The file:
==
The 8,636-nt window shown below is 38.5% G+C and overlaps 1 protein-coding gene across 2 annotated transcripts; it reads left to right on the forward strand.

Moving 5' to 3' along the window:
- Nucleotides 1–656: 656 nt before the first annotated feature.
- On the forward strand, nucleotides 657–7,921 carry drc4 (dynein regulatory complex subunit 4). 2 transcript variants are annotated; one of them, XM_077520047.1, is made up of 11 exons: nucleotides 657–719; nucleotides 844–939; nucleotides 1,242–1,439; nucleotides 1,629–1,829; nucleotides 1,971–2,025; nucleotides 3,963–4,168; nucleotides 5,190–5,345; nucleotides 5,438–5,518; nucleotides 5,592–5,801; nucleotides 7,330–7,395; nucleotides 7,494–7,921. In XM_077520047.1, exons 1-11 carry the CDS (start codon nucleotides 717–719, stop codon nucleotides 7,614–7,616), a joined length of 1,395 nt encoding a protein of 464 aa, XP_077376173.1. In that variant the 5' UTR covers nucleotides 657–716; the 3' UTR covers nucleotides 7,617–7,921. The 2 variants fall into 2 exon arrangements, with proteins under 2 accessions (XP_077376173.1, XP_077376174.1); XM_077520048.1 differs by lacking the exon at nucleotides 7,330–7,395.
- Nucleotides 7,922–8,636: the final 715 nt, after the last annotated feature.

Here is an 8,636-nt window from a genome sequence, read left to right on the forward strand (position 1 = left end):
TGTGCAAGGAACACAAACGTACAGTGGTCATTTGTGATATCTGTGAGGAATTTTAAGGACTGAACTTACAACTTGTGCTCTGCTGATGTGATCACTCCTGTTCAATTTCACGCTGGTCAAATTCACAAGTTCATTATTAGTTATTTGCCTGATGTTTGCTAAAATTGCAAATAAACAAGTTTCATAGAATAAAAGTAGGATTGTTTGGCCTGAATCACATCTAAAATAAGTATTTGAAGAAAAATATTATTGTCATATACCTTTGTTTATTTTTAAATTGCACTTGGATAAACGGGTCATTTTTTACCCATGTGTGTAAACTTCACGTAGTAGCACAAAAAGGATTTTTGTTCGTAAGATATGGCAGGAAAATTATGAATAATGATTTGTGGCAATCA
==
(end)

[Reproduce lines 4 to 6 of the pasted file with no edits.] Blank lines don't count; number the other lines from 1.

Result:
- On the forward strand, nucleotides 657–7,921 carry drc4 (dynein regulatory complex subunit 4). 2 transcript variants are annotated; one of them, XM_077520047.1, is made up of 11 exons: nucleotides 657–719; nucleotides 844–939; nucleotides 1,242–1,439; nucleotides 1,629–1,829; nucleotides 1,971–2,025; nucleotides 3,963–4,168; nucleotides 5,190–5,345; nucleotides 5,438–5,518; nucleotides 5,592–5,801; nucleotides 7,330–7,395; nucleotides 7,494–7,921. In XM_077520047.1, exons 1-11 carry the CDS (start codon nucleotides 717–719, stop codon nucleotides 7,614–7,616), a joined length of 1,395 nt encoding a protein of 464 aa, XP_077376173.1. In that variant the 5' UTR covers nucleotides 657–716; the 3' UTR covers nucleotides 7,617–7,921. The 2 variants fall into 2 exon arrangements, with proteins under 2 accessions (XP_077376173.1, XP_077376174.1); XM_077520048.1 differs by lacking the exon at nucleotides 7,330–7,395.
- Nucleotides 7,922–8,636: the final 715 nt, after the last annotated feature.

Here is an 8,636-nt window from a genome sequence, read left to right on the forward strand (position 1 = left end):